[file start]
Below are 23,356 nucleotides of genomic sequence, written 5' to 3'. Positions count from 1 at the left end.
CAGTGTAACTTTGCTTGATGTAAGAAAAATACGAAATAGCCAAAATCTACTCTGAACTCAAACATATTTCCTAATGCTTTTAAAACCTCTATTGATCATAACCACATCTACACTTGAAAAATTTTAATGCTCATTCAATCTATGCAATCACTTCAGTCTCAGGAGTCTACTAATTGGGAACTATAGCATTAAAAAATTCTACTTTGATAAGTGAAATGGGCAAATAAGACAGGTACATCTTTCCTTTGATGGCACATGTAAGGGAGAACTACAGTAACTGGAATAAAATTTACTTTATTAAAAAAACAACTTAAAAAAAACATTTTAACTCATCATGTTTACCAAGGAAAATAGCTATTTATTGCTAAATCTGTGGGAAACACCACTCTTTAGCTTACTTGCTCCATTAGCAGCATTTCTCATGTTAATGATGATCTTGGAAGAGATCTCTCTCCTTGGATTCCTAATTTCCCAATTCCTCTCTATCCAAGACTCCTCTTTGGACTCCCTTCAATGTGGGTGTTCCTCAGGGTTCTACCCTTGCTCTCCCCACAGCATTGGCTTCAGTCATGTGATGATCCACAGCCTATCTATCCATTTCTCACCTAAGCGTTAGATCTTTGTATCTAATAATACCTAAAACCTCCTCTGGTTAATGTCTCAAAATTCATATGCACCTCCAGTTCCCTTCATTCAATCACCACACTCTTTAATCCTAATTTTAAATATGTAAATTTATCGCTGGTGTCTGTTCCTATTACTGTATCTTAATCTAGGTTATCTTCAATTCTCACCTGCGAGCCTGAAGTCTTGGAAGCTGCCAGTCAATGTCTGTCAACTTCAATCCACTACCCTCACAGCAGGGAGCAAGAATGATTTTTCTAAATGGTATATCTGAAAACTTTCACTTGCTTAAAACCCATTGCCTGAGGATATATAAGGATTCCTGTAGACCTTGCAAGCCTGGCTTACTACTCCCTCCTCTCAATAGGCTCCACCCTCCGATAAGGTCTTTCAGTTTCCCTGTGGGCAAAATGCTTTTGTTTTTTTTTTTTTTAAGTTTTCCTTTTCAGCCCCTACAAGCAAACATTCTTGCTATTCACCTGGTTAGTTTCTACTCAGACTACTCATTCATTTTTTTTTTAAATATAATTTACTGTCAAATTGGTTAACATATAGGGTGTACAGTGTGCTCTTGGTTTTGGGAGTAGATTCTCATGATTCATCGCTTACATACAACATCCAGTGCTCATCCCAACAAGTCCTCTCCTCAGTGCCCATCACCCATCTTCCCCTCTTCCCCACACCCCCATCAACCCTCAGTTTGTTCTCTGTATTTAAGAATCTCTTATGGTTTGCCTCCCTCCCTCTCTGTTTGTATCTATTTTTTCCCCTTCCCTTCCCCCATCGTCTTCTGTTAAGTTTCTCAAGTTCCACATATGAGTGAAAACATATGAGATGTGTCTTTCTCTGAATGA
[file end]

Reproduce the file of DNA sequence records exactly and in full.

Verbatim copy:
Below are 23,356 nucleotides of genomic sequence, written 5' to 3'. Positions count from 1 at the left end.
CAGTGTAACTTTGCTTGATGTAAGAAAAATACGAAATAGCCAAAATCTACTCTGAACTCAAACATATTTCCTAATGCTTTTAAAACCTCTATTGATCATAACCACATCTACACTTGAAAAATTTTAATGCTCATTCAATCTATGCAATCACTTCAGTCTCAGGAGTCTACTAATTGGGAACTATAGCATTAAAAAATTCTACTTTGATAAGTGAAATGGGCAAATAAGACAGGTACATCTTTCCTTTGATGGCACATGTAAGGGAGAACTACAGTAACTGGAATAAAATTTACTTTATTAAAAAAACAACTTAAAAAAAACATTTTAACTCATCATGTTTACCAAGGAAAATAGCTATTTATTGCTAAATCTGTGGGAAACACCACTCTTTAGCTTACTTGCTCCATTAGCAGCATTTCTCATGTTAATGATGATCTTGGAAGAGATCTCTCTCCTTGGATTCCTAATTTCCCAATTCCTCTCTATCCAAGACTCCTCTTTGGACTCCCTTCAATGTGGGTGTTCCTCAGGGTTCTACCCTTGCTCTCCCCACAGCATTGGCTTCAGTCATGTGATGATCCACAGCCTATCTATCCATTTCTCACCTAAGCGTTAGATCTTTGTATCTAATAATACCTAAAACCTCCTCTGGTTAATGTCTCAAAATTCATATGCACCTCCAGTTCCCTTCATTCAATCACCACACTCTTTAATCCTAATTTTAAATATGTAAATTTATCGCTGGTGTCTGTTCCTATTACTGTATCTTAATCTAGGTTATCTTCAATTCTCACCTGCGAGCCTGAAGTCTTGGAAGCTGCCAGTCAATGTCTGTCAACTTCAATCCACTACCCTCACAGCAGGGAGCAAGAATGATTTTTCTAAATGGTATATCTGAAAACTTTCACTTGCTTAAAACCCATTGCCTGAGGATATATAAGGATTCCTGTAGACCTTGCAAGCCTGGCTTACTACTCCCTCCTCTCAATAGGCTCCACCCTCCGATAAGGTCTTTCAGTTTCCCTGTGGGCAAAATGCTTTTGTTTTTTTTTTTTTTAAGTTTTCCTTTTCAGCCCCTACAAGCAAACATTCTTGCTATTCACCTGGTTAGTTTCTACTCAGACTACTCATTCATTTTTTTTTTAAATATAATTTACTGTCAAATTGGTTAACATATAGGGTGTACAGTGTGCTCTTGGTTTTGGGAGTAGATTCTCATGATTCATCGCTTACATACAACATCCAGTGCTCATCCCAACAAGTCCTCTCCTCAGTGCCCATCACCCATCTTCCCCTCTTCCCCACACCCCCATCAACCCTCAGTTTGTTCTCTGTATTTAAGAATCTCTTATGGTTTGCCTCCCTCCCTCTCTGTTTGTATCTATTTTTTCCCCTTCCCTTCCCCCATCGTCTTCTGTTAAGTTTCTCAAGTTCCACATATGAGTGAAAACATATGAGATGTGTCTTTCTCTGAATGA